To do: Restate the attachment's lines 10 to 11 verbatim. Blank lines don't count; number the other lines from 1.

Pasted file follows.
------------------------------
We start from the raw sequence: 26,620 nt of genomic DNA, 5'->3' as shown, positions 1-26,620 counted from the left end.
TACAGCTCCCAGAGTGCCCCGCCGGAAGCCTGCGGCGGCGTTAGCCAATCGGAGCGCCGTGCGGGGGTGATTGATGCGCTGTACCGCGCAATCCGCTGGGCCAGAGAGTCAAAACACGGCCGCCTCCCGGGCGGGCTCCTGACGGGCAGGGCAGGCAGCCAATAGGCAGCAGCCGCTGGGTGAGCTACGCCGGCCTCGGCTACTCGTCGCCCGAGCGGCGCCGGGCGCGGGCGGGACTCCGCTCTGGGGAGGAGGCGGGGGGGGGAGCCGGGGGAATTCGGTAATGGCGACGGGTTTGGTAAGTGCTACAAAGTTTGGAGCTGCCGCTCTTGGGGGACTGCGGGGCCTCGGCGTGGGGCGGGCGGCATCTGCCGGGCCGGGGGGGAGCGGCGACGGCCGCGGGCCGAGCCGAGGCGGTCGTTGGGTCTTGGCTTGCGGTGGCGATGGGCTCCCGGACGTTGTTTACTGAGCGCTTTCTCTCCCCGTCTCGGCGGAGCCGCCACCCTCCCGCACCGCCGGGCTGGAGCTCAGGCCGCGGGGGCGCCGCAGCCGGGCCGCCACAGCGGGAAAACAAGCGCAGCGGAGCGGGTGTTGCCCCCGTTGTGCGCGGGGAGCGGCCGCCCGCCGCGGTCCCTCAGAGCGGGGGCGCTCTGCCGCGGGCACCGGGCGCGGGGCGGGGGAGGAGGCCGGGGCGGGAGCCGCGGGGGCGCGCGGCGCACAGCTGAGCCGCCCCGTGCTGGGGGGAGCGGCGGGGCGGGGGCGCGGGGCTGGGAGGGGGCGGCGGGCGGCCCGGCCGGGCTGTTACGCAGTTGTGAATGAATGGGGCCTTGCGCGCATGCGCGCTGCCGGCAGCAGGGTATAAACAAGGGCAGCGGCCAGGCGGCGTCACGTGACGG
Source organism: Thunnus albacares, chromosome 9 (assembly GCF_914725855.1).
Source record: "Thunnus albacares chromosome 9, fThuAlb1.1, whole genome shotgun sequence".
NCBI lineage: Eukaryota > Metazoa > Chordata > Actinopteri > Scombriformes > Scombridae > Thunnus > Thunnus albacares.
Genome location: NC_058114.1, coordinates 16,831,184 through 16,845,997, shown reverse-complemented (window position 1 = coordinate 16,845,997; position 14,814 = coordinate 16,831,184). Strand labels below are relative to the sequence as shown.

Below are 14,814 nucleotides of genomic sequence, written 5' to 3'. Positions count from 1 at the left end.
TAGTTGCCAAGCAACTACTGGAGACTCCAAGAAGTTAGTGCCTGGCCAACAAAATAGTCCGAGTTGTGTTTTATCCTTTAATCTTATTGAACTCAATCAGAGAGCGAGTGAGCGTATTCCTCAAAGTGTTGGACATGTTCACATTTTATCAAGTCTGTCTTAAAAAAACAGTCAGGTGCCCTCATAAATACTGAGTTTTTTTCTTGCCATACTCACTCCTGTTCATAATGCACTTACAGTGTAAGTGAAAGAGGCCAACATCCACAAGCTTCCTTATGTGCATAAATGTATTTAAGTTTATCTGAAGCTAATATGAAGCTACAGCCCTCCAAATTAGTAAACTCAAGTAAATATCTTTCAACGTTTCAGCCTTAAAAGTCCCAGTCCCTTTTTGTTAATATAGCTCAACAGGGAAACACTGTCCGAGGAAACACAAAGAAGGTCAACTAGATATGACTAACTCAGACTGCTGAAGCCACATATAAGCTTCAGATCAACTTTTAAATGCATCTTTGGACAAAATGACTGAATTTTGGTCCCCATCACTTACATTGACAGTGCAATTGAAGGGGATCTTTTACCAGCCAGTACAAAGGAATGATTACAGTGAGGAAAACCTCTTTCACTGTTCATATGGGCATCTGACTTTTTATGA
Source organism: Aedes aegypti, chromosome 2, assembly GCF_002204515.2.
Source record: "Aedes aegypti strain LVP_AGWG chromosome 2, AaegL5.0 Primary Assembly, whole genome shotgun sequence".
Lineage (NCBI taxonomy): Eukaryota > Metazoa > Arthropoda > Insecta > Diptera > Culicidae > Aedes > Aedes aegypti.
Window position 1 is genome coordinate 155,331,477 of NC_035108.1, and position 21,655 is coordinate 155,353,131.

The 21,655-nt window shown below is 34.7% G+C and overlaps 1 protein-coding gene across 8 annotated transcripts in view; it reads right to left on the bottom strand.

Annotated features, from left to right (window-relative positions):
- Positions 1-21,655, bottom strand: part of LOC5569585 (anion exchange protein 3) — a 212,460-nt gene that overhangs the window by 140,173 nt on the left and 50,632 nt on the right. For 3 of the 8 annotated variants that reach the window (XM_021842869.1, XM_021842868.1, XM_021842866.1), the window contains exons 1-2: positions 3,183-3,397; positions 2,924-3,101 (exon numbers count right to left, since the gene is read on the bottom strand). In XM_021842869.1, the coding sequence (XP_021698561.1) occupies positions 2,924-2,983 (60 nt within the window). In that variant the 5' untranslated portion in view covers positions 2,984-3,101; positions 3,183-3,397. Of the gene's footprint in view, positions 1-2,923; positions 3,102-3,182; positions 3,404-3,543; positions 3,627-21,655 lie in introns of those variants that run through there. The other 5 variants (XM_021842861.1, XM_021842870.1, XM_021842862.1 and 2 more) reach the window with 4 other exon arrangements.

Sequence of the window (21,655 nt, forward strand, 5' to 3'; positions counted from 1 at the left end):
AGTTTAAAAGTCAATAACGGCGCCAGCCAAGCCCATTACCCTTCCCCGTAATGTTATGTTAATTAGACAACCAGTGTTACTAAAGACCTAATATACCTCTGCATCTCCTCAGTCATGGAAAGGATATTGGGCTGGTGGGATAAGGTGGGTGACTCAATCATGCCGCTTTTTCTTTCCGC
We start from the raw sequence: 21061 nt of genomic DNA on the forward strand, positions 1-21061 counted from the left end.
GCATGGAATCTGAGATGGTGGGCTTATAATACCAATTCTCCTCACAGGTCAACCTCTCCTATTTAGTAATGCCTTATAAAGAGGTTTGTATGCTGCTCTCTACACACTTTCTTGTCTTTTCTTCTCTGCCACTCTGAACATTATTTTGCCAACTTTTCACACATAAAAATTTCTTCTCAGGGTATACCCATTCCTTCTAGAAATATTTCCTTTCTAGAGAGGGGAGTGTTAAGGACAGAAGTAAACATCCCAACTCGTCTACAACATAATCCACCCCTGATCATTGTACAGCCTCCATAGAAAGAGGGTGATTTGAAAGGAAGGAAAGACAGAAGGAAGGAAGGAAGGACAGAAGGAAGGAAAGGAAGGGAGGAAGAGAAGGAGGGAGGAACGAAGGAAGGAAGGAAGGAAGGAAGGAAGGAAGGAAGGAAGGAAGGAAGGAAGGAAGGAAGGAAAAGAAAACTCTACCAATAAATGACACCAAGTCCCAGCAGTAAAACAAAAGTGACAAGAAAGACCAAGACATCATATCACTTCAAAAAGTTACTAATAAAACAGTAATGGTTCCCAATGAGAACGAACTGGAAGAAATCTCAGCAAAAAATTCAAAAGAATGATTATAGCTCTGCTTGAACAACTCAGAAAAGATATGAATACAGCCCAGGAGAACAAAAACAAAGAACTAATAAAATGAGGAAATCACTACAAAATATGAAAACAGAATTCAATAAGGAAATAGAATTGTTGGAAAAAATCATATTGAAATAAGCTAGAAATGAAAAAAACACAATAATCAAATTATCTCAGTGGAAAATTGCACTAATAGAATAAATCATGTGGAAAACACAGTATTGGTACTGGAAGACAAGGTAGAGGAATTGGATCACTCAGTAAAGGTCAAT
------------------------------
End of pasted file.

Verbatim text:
Source record: "Aedes aegypti strain LVP_AGWG chromosome 2, AaegL5.0 Primary Assembly, whole genome shotgun sequence".
Lineage (NCBI taxonomy): Eukaryota > Metazoa > Arthropoda > Insecta > Diptera > Culicidae > Aedes > Aedes aegypti.